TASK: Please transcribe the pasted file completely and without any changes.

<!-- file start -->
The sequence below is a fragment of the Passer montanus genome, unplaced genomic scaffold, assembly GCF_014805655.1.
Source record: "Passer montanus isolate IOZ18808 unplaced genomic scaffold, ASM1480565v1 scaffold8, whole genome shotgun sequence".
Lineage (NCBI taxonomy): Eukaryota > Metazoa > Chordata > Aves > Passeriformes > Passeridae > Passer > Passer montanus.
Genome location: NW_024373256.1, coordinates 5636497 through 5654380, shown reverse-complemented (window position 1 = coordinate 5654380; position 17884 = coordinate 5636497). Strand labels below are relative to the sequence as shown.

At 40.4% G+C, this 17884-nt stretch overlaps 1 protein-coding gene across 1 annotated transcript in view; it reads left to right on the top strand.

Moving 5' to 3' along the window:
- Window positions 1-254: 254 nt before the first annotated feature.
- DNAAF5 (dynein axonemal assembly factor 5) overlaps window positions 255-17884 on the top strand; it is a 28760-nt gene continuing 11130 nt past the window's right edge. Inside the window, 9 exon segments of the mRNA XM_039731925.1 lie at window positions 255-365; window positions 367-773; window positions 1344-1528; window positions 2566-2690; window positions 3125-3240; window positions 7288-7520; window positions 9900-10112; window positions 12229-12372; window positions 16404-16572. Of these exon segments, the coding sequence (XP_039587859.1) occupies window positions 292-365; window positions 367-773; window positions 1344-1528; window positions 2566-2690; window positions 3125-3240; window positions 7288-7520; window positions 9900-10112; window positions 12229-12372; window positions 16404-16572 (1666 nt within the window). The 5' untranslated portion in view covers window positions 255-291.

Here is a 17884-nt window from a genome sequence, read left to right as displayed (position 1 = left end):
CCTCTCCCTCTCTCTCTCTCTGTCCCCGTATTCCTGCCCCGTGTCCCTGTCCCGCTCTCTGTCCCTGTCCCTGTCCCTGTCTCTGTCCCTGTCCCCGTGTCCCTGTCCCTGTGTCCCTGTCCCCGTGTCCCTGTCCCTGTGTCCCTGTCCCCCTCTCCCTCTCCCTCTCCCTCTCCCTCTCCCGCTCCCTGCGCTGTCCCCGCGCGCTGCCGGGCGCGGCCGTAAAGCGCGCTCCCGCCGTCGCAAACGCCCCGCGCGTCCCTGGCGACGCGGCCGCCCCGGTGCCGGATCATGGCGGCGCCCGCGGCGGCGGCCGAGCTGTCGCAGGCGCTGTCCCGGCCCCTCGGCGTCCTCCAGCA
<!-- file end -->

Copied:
The sequence below is a fragment of the Passer montanus genome, unplaced genomic scaffold, assembly GCF_014805655.1.
Source record: "Passer montanus isolate IOZ18808 unplaced genomic scaffold, ASM1480565v1 scaffold8, whole genome shotgun sequence".
Lineage (NCBI taxonomy): Eukaryota > Metazoa > Chordata > Aves > Passeriformes > Passeridae > Passer > Passer montanus.
Genome location: NW_024373256.1, coordinates 5636497 through 5654380, shown reverse-complemented (window position 1 = coordinate 5654380; position 17884 = coordinate 5636497). Strand labels below are relative to the sequence as shown.

At 40.4% G+C, this 17884-nt stretch overlaps 1 protein-coding gene across 1 annotated transcript in view; it reads left to right on the top strand.

Moving 5' to 3' along the window:
- Window positions 1-254: 254 nt before the first annotated feature.
- DNAAF5 (dynein axonemal assembly factor 5) overlaps window positions 255-17884 on the top strand; it is a 28760-nt gene continuing 11130 nt past the window's right edge. Inside the window, 9 exon segments of the mRNA XM_039731925.1 lie at window positions 255-365; window positions 367-773; window positions 1344-1528; window positions 2566-2690; window positions 3125-3240; window positions 7288-7520; window positions 9900-10112; window positions 12229-12372; window positions 16404-16572. Of these exon segments, the coding sequence (XP_039587859.1) occupies window positions 292-365; window positions 367-773; window positions 1344-1528; window positions 2566-2690; window positions 3125-3240; window positions 7288-7520; window positions 9900-10112; window positions 12229-12372; window positions 16404-16572 (1666 nt within the window). The 5' untranslated portion in view covers window positions 255-291.

Here is a 17884-nt window from a genome sequence, read left to right as displayed (position 1 = left end):
CCTCTCCCTCTCTCTCTCTCTGTCCCCGTATTCCTGCCCCGTGTCCCTGTCCCGCTCTCTGTCCCTGTCCCTGTCCCTGTCTCTGTCCCTGTCCCCGTGTCCCTGTCCCTGTGTCCCTGTCCCCGTGTCCCTGTCCCTGTGTCCCTGTCCCCCTCTCCCTCTCCCTCTCCCTCTCCCTCTCCCGCTCCCTGCGCTGTCCCCGCGCGCTGCCGGGCGCGGCCGTAAAGCGCGCTCCCGCCGTCGCAAACGCCCCGCGCGTCCCTGGCGACGCGGCCGCCCCGGTGCCGGATCATGGCGGCGCCCGCGGCGGCGGCCGAGCTGTCGCAGGCGCTGTCCCGGCCCCTCGGCGTCCTCCAGCA